Like every other gentleman who entered, I’d wash and dry my hands before exiting. I always tried my best to not add to the soaked basin. On one of these occasions, I was standing shoulder to shoulder, washing my hands alongside a member of the crew, when it hit me—so many eyes could see me contribute to the problem, but do nothing to actually solve the issue.

Leaders are always setting an example. Yes, even in the restroom. So I started wiping down the counters every time I used that restroom. Not just a quick swipe of a paper towel either—I made sure that counter was bone-dry after washing my hands. I did this not because I’m OCD about dry countertops, but for two reasons. One, it might have made someone else’s trip to the sinks less unpleasant, and two, there were always other people there, watching me doing it.

Authenticity Inspires Loyalty

I wanted to send the message that I was willing to get my hands dirty, and I care about our work environment. No one person is too important to roll up their sleeves and do something that benefits all. And wouldn’t you know it, as time went on, I started noticing the counters were dry more often than not. The 30 seconds of extra effort was noticed and replicated. I led by example, and others followed suit.

Leaders who set a good example reap a host of benefits. It’s not just dry countertops either; it’s loyalty, high performance, better morale, more committed teams, and higher-quality, more impactful work. Leaders inspire loyalty when they live up to their own standards. People will follow you into a burning building if they see your authenticity and believe in you. Never let them question if you would do the same.

Authentic leaders show they’re human, allowing their team members to be authentically human too. They take pride in vulnerability—acknowledging when they’re having a rough day, owning their mistakes, and admitting they’re not perfect. When the crew follows suit by opening up about their own challenges, a good leader responds with understanding and empathy.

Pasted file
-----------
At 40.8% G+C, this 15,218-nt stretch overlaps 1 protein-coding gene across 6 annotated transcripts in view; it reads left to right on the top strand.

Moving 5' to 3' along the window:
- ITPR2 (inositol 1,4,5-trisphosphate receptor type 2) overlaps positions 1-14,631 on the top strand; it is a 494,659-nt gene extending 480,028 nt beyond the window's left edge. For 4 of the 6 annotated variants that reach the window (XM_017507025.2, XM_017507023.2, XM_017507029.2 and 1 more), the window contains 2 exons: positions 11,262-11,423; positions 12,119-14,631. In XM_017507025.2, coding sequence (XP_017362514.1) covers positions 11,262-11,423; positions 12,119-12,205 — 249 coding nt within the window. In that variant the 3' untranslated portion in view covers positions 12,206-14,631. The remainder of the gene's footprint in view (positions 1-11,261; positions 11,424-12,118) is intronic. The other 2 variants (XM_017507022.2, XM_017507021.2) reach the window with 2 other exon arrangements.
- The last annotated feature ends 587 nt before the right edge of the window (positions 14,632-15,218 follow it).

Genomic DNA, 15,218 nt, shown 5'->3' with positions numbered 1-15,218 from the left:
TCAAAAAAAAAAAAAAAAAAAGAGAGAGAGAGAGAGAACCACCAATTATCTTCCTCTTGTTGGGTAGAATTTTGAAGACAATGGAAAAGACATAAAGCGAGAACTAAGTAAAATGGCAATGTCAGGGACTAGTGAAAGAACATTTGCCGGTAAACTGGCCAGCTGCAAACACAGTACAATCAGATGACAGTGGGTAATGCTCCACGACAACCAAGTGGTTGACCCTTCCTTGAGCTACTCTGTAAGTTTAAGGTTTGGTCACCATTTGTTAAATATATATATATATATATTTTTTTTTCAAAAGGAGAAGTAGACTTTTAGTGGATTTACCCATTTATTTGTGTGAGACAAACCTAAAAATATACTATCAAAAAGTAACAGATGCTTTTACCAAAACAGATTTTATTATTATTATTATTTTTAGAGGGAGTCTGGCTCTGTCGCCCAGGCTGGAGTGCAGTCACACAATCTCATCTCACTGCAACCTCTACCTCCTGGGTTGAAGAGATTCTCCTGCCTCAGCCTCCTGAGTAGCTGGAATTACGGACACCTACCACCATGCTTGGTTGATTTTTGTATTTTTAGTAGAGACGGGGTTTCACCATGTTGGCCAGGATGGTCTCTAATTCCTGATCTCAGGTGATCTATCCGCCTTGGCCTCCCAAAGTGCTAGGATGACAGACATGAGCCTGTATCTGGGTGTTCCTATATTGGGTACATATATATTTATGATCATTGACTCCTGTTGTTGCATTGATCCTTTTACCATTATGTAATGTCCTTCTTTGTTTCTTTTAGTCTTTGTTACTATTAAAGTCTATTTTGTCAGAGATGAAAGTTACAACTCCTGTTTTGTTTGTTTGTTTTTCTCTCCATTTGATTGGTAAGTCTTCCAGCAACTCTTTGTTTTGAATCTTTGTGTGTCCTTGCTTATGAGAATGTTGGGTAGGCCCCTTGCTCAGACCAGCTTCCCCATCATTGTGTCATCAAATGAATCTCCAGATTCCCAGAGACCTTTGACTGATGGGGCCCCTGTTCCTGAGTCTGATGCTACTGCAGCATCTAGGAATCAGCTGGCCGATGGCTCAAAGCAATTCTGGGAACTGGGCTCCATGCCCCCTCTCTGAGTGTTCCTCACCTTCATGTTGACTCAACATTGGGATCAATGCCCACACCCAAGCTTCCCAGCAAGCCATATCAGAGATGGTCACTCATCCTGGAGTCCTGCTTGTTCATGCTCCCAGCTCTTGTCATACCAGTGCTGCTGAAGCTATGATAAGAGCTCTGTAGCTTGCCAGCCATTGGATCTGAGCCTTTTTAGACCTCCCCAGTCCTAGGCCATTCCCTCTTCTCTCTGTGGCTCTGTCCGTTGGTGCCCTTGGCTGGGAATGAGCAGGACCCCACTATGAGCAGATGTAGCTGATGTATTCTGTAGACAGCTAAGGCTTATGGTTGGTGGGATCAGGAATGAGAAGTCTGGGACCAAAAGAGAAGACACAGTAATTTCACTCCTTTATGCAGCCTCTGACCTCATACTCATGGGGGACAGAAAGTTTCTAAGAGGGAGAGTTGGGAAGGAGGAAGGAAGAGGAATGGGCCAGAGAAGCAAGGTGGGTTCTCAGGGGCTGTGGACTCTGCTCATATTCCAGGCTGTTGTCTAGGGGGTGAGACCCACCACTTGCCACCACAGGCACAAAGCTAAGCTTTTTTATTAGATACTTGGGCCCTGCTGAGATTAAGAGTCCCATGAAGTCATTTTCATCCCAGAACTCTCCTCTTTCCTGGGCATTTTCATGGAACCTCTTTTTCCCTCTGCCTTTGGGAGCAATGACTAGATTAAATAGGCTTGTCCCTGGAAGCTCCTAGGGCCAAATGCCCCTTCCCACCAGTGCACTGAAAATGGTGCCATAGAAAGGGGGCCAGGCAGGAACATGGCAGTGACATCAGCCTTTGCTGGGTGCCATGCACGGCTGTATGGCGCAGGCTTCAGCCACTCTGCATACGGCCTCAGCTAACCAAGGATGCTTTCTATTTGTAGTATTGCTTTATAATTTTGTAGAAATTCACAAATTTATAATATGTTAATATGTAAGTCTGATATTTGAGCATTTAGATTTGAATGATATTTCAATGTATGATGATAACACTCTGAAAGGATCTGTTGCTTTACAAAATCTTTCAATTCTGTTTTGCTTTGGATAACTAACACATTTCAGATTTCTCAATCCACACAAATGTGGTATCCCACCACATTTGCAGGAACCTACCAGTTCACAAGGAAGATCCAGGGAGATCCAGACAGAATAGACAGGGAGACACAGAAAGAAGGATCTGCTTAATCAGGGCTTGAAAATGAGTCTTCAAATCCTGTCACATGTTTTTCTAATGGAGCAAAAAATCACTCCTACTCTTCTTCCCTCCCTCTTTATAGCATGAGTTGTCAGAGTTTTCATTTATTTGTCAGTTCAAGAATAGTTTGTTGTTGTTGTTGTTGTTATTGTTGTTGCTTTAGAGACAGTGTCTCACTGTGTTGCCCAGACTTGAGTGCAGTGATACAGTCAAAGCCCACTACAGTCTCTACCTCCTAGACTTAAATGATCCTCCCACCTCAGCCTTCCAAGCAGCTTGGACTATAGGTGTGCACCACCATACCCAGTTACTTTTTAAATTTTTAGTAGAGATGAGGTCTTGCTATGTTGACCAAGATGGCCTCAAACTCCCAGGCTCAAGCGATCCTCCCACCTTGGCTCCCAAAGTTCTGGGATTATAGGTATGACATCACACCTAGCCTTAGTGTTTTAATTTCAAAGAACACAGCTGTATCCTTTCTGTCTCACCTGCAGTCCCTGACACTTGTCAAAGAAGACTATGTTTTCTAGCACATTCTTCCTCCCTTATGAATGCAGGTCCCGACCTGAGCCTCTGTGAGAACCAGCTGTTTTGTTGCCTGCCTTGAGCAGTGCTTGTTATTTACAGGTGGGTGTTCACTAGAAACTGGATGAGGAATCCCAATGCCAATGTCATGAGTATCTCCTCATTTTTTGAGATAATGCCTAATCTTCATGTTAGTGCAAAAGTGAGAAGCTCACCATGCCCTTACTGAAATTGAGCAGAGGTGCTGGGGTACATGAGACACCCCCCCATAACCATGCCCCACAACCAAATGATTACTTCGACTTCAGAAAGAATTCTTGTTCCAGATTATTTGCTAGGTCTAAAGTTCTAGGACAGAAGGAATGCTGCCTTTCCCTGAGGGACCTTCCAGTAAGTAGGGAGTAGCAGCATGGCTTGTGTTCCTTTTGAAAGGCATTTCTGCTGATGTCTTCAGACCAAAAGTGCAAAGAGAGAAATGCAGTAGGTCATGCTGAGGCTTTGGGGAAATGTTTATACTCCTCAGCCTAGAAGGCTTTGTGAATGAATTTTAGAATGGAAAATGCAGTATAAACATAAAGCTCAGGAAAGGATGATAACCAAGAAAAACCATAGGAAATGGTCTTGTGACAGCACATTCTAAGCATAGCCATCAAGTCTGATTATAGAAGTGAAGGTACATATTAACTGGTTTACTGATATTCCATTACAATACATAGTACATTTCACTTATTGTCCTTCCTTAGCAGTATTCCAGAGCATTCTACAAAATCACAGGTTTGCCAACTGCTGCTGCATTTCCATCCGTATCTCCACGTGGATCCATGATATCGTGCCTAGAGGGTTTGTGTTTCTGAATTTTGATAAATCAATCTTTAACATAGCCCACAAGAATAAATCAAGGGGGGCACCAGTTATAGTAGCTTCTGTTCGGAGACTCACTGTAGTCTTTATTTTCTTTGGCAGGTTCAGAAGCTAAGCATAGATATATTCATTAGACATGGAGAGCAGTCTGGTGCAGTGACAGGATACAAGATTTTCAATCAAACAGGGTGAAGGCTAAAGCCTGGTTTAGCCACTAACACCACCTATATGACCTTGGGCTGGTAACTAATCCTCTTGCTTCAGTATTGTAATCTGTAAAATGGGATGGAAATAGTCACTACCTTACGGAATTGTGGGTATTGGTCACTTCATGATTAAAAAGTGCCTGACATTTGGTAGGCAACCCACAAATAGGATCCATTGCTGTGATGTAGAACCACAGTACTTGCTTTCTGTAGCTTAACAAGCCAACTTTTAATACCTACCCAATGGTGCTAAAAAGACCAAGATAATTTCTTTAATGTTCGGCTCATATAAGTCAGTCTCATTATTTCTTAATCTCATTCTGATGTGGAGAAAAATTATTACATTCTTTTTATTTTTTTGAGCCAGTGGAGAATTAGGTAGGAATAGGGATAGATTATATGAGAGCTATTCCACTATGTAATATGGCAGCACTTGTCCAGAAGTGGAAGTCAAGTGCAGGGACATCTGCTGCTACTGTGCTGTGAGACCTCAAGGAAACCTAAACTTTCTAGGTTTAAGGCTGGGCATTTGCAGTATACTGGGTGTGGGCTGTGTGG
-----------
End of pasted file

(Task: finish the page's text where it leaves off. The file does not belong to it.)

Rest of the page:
Improve Work Ethic and Morale

When leaders set a positive example, the culture of excellence is reflected, in part, via improved work ethic and morale. The saying “A rising tide lifts all boats” comes to mind. 

If the leader is truly dedicated to the team’s success—both inside and outside the workplace—outsiders want to join the team. And these new members are inspired to model the observed behavior, paying it forward. If we’re all following the best example, it’s impossible for us not to deliver great results and wow the customer.

Humans want to be surrounded by authentic, caring people. And this desire doesn’t end when we’re on the clock. So why should the workplace be any different? It shouldn’t. Period. And authentically leading by example establishes a happier, healthier, higher-performing work environment for everyone—including you.

For more advice on how to create a happier, healthier, and higher-performing workplace, you can find Begin With WE on Amazon.

Kyle McDowell is an author, speaker, and leadership coach with nearly three decades of experience leading tens of thousands of employees at some of the biggest companies in the United States. With an MBA from the Kellogg School of Management at Northwestern University, Kyle is widely known for his inspiring approaches to transforming bosses into leaders and reshaping corporate cultures.